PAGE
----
I also experimented with object detection. OpenCV comes with a set of detectors called haar cascades that can detect faces, cars and people - no deep learning needed. It works well for face detection, but for cars and people I didn't get a lot of good results. The idea was to leave pixels inside rectangles that were classified as cars or people out of the median voting, but I took that out again.

Finally the median pixel implementation. Calculating medians in higher dimensions is expensive so I decided to just calculate the medians for the red, green and blue channels. This could lead to weird results, but in my testing it seemed ok. I suppose I could do a little better by calculating the median for the three colors and in the case where there is a disagreement, pick whatever pixel has the smallest distance to the other candidates.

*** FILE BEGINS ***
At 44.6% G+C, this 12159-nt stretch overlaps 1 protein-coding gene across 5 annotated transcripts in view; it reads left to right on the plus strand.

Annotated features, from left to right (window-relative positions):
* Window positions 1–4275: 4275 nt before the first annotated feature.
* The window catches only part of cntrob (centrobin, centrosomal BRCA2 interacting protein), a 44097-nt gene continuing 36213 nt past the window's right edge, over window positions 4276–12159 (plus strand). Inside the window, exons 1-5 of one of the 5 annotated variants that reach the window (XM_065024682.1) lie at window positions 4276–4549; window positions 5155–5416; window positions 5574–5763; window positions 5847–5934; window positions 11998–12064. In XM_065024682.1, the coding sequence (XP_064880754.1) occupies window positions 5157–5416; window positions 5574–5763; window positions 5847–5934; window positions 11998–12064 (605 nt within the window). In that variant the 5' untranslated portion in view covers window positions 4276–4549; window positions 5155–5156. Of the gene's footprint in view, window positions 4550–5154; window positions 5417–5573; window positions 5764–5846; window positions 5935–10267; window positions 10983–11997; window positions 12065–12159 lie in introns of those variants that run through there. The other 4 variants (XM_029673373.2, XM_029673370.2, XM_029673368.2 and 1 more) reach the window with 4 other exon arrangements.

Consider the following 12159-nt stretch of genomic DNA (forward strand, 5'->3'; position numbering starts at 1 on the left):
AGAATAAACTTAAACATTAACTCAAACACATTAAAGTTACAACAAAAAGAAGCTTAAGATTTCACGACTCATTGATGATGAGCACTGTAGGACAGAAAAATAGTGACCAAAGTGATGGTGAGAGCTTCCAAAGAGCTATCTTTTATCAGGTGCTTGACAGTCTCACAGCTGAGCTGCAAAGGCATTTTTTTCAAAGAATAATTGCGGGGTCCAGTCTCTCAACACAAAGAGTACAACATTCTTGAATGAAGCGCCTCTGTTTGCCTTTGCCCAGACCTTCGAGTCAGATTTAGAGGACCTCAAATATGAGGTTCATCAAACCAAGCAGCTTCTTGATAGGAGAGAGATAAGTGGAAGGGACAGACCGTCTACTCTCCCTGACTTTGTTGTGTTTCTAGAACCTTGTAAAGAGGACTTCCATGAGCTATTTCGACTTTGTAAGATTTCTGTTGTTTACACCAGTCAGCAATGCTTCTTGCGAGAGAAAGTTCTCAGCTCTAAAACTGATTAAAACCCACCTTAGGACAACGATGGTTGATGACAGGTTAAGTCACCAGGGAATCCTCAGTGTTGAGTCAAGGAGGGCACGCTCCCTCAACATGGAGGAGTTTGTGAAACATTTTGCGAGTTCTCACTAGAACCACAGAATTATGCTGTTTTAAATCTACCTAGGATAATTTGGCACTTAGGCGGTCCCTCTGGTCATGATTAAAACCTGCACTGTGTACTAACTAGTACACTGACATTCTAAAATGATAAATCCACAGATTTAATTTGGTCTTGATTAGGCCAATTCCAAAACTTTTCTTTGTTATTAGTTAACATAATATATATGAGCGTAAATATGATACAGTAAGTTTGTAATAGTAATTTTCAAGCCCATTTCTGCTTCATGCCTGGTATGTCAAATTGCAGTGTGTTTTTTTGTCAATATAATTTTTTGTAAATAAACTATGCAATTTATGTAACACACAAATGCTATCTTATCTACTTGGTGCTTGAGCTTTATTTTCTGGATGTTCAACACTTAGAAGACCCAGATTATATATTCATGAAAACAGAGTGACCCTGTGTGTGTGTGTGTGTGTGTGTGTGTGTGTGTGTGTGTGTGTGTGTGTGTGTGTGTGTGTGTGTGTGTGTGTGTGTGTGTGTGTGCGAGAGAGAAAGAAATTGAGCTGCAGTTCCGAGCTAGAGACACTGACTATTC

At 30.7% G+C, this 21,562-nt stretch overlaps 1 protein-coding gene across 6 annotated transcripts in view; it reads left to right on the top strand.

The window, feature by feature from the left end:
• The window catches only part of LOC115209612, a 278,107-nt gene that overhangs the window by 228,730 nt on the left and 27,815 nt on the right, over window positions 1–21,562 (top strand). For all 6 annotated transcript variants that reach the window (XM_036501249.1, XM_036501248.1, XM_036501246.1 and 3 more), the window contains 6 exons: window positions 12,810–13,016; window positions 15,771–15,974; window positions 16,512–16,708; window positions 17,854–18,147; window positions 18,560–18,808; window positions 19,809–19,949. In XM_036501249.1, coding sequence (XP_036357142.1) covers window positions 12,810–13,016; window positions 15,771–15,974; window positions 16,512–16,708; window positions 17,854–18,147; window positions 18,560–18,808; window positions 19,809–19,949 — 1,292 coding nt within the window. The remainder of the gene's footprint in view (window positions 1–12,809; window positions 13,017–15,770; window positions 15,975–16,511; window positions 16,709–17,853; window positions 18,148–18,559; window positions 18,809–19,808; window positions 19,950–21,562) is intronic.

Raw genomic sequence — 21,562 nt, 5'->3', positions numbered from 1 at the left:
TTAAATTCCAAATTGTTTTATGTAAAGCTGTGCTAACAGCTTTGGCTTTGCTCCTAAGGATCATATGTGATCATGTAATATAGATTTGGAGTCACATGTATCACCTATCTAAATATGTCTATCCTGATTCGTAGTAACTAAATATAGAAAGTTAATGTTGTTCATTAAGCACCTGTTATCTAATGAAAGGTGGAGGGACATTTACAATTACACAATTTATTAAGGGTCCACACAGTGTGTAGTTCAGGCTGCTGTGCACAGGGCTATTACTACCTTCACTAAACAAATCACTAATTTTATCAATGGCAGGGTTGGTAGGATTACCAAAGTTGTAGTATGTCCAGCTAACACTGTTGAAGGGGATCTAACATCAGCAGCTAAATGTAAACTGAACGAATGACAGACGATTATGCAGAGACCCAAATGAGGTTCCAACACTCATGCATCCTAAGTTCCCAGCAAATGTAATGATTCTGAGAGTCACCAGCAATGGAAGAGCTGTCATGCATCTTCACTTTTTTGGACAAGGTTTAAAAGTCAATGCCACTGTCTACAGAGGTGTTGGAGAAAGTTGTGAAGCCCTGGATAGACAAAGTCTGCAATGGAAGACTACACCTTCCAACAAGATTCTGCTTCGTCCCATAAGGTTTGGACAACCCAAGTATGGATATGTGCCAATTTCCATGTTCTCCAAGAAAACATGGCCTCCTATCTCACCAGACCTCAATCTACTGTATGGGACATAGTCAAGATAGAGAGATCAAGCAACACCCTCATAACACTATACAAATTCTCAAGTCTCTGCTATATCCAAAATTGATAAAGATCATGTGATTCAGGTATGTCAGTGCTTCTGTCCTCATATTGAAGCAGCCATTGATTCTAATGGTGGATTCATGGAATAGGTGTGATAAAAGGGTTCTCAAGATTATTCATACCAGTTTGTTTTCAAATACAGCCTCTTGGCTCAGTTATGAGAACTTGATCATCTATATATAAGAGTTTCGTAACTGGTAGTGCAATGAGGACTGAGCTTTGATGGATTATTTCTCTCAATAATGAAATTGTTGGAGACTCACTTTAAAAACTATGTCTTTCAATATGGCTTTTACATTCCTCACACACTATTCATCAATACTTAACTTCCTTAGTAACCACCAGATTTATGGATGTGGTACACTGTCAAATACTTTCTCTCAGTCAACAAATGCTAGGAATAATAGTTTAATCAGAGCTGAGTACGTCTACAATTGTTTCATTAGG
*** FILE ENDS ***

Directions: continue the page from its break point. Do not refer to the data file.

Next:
If you have read this far, you're probably ready to get the project from github: https://github.com/DOsinga/Karakame

Thursday, September 29, 2016

Semantics, Maps and Word2Vec

This week I published a new project: worldmapof. It uses Word2Vec to calculate the distance between a given word and the name of a country and then colors each of the countries according to that distance. The results are often what you expect with some interesting surprises thrown in. You want to see Colombia and Ethiopia light up for coffee, but wonder why Greenland also features prominently only to learn one Google search later that Greenlandic coffee is a thing.

Coffee projected on a map